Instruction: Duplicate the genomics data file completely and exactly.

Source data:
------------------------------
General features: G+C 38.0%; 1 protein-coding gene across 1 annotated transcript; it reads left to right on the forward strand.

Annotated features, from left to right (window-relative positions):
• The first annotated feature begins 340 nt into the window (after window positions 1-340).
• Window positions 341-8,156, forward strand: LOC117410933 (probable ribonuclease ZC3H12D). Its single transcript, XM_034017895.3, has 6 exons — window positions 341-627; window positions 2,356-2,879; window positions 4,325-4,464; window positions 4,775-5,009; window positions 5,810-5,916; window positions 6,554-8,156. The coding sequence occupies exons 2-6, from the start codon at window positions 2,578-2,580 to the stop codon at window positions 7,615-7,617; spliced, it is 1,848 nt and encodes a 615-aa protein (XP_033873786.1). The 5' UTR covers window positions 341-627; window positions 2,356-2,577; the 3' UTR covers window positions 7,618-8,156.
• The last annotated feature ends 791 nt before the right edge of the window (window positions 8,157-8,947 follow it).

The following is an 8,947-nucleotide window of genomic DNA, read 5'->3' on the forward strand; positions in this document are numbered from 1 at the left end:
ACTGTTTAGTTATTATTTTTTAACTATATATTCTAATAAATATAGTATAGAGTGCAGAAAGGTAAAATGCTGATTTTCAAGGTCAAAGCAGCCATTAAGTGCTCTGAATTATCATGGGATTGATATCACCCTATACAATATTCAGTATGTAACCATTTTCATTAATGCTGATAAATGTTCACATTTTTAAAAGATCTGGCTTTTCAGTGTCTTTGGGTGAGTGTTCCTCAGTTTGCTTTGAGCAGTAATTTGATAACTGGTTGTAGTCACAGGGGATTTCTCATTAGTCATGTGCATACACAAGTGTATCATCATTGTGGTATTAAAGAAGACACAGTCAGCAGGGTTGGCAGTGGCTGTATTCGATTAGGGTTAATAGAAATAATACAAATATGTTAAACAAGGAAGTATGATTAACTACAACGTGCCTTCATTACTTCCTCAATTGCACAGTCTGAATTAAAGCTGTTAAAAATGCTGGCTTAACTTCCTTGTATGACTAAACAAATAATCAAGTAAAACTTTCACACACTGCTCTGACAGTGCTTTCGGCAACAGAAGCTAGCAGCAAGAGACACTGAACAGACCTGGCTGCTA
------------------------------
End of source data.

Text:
General features: G+C 38.0%; 1 protein-coding gene across 1 annotated transcript; it reads left to right on the forward strand.

Annotated features, from left to right (window-relative positions):
• The first annotated feature begins 340 nt into the window (after window positions 1-340).
• Window positions 341-8,156, forward strand: LOC117410933 (probable ribonuclease ZC3H12D). Its single transcript, XM_034017895.3, has 6 exons — window positions 341-627; window positions 2,356-2,879; window positions 4,325-4,464; window positions 4,775-5,009; window positions 5,810-5,916; window positions 6,554-8,156. The coding sequence occupies exons 2-6, from the start codon at window positions 2,578-2,580 to the stop codon at window positions 7,615-7,617; spliced, it is 1,848 nt and encodes a 615-aa protein (XP_033873786.1). The 5' UTR covers window positions 341-627; window positions 2,356-2,577; the 3' UTR covers window positions 7,618-8,156.
• The last annotated feature ends 791 nt before the right edge of the window (window positions 8,157-8,947 follow it).

The following is an 8,947-nucleotide window of genomic DNA, read 5'->3' on the forward strand; positions in this document are numbered from 1 at the left end:
ACTGTTTAGTTATTATTTTTTAACTATATATTCTAATAAATATAGTATAGAGTGCAGAAAGGTAAAATGCTGATTTTCAAGGTCAAAGCAGCCATTAAGTGCTCTGAATTATCATGGGATTGATATCACCCTATACAATATTCAGTATGTAACCATTTTCATTAATGCTGATAAATGTTCACATTTTTAAAAGATCTGGCTTTTCAGTGTCTTTGGGTGAGTGTTCCTCAGTTTGCTTTGAGCAGTAATTTGATAACTGGTTGTAGTCACAGGGGATTTCTCATTAGTCATGTGCATACACAAGTGTATCATCATTGTGGTATTAAAGAAGACACAGTCAGCAGGGTTGGCAGTGGCTGTATTCGATTAGGGTTAATAGAAATAATACAAATATGTTAAACAAGGAAGTATGATTAACTACAACGTGCCTTCATTACTTCCTCAATTGCACAGTCTGAATTAAAGCTGTTAAAAATGCTGGCTTAACTTCCTTGTATGACTAAACAAATAATCAAGTAAAACTTTCACACACTGCTCTGACAGTGCTTTCGGCAACAGAAGCTAGCAGCAAGAGACACTGAACAGACCTGGCTGCTA